The U.S. Supreme Court, in a Wisconsin case, is poised to make a historic ruling that could make extreme partisan gerrymandering unconstitutional. Texas, whose maps historically are challenged because of racial gerrymandering, should nonetheless pay close attention. For all intents and purposes, racial and political gerrymandering are the same things in this state. Questions asked during a hearing Tuesday in the case offer a glimmer of hope that the days of gerrymandering might be coming to an end — or at least rendered more difficult to achieve. One question the court grappled with during the hearing: When does partisan gerrymandering — drawing legislative districts to advantage a certain political party — serve a valuable societal purpose? And the answer: Never.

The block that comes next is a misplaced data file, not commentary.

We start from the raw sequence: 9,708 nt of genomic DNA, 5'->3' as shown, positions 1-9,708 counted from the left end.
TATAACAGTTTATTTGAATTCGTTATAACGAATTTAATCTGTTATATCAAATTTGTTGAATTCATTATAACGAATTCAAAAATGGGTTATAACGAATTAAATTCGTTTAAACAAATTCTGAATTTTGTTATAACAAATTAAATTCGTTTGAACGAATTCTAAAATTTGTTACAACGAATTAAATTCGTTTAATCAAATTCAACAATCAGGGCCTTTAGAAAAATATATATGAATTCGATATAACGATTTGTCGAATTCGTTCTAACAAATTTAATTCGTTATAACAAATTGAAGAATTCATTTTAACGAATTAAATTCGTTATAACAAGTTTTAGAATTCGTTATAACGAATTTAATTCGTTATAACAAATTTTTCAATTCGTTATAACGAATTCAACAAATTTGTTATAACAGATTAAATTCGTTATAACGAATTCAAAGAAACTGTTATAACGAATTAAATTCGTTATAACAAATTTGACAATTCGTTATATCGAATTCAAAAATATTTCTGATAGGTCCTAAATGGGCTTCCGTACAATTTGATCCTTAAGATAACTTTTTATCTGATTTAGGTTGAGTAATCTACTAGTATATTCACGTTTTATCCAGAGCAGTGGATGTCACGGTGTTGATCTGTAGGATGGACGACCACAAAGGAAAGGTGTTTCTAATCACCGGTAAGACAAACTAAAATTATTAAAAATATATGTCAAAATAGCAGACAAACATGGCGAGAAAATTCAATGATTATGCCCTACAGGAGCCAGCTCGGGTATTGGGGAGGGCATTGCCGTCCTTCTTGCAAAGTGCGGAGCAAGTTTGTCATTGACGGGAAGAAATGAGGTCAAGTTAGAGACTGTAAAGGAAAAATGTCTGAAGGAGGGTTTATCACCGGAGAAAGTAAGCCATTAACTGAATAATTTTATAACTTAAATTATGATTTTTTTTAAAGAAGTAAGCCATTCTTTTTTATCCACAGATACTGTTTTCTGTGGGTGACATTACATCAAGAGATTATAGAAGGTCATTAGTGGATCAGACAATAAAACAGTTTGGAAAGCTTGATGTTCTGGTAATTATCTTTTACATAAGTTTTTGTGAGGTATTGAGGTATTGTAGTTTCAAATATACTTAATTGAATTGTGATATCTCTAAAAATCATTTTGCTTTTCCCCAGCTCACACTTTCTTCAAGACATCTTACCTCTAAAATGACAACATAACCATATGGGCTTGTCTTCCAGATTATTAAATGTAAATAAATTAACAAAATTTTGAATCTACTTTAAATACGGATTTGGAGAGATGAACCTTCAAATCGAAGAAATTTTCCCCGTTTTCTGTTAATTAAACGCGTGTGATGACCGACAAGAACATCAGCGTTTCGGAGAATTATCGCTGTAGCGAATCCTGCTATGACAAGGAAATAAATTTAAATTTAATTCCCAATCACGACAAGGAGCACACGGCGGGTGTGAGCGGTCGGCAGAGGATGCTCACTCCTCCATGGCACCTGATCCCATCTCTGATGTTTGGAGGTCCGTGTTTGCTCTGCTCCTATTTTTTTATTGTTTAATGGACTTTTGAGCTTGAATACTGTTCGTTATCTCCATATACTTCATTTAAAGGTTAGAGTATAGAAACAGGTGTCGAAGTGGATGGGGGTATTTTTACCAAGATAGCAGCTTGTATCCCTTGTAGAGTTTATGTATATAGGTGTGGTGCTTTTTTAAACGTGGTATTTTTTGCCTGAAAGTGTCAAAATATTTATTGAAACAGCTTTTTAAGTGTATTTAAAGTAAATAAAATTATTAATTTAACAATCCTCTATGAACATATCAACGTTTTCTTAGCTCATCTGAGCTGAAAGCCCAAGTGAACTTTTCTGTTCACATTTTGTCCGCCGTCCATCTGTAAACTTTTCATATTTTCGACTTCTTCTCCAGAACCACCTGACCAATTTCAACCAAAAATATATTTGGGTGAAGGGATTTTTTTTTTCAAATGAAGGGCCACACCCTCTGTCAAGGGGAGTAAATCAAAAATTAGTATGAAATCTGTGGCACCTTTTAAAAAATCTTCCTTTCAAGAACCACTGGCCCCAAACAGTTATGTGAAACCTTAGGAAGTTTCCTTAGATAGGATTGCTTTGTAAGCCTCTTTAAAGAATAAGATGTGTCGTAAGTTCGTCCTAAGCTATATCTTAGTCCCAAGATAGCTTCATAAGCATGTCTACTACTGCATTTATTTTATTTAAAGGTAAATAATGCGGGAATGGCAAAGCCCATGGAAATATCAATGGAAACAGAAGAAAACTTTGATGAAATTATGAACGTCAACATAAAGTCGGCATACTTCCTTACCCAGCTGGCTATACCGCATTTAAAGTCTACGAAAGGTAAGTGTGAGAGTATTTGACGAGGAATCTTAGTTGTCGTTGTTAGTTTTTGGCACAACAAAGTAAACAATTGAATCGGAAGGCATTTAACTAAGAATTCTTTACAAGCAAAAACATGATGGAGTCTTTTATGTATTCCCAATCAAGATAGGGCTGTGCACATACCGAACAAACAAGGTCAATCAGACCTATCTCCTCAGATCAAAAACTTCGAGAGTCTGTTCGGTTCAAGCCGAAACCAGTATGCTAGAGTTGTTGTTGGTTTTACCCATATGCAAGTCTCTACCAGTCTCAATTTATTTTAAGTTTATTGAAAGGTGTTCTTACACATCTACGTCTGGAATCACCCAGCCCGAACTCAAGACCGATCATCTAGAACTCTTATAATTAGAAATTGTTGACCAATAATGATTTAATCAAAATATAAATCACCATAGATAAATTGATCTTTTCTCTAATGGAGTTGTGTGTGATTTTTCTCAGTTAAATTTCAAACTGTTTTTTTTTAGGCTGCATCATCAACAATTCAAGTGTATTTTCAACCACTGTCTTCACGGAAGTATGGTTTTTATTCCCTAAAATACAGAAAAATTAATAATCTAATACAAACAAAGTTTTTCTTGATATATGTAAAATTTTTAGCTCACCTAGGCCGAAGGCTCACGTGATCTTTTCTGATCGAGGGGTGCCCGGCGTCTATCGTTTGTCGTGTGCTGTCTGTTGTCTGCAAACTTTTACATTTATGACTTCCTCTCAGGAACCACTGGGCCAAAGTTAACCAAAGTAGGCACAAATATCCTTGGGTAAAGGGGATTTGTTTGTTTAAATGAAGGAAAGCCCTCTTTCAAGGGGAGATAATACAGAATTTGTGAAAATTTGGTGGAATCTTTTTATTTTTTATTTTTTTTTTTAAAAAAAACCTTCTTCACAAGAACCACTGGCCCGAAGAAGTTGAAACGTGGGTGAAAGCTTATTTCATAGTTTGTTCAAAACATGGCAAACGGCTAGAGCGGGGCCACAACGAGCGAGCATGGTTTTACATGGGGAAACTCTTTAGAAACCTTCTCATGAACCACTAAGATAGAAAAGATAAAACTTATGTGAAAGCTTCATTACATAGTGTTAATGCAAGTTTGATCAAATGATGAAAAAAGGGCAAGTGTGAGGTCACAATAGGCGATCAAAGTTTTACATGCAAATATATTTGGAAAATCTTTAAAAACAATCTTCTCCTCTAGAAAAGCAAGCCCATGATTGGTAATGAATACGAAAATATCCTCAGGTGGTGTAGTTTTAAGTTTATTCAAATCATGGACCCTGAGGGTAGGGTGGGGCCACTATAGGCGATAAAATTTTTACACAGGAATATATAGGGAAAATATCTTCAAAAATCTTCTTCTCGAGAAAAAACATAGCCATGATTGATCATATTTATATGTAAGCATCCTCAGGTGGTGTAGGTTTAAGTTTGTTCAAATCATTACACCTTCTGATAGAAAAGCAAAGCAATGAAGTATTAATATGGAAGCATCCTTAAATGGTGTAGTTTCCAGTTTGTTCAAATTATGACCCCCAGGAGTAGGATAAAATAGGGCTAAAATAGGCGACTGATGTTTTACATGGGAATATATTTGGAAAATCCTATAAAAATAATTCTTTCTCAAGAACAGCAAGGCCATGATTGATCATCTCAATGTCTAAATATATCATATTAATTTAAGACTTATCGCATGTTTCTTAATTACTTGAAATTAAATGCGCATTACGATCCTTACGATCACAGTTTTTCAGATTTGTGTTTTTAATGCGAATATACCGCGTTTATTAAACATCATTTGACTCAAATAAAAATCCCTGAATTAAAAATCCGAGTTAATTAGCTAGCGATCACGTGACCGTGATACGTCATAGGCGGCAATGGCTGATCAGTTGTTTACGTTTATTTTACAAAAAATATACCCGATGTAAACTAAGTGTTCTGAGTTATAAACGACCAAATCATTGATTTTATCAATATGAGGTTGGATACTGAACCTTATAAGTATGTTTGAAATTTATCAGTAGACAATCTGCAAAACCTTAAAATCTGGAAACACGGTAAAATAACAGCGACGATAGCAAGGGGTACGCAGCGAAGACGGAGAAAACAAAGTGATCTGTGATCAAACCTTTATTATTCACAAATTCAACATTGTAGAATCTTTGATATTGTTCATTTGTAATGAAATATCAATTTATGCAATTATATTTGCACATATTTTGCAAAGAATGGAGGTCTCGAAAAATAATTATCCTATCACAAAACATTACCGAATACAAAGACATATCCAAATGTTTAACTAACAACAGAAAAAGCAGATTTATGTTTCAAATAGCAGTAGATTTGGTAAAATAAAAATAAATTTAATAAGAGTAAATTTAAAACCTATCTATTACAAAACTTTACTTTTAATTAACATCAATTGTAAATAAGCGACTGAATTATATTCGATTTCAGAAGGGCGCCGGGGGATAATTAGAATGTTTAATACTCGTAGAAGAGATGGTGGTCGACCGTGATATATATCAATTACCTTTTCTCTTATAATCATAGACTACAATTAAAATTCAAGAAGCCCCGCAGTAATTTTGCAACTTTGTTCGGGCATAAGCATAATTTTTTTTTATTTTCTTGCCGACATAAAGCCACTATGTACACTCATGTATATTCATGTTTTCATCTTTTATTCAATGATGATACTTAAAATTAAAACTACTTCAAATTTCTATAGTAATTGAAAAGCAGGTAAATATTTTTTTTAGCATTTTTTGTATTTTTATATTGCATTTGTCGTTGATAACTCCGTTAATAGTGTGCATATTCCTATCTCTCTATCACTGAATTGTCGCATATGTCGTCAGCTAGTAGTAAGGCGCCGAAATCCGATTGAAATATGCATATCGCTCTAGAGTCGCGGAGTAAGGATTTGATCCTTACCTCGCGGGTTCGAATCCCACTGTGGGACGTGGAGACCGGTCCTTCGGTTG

Legislators who get to pick their voters serve only what they value most — re-election and keeping the reins of power in the hands of their party.
Another question asked was whether there can be a standard courts can use to judge redistricting to have been a case of extreme political gerrymandering?
And the answer to that is that any partisan gerrymandering is extreme. Moreover, an acceptable standard is remarkably simple to reach to determine when this has occurred.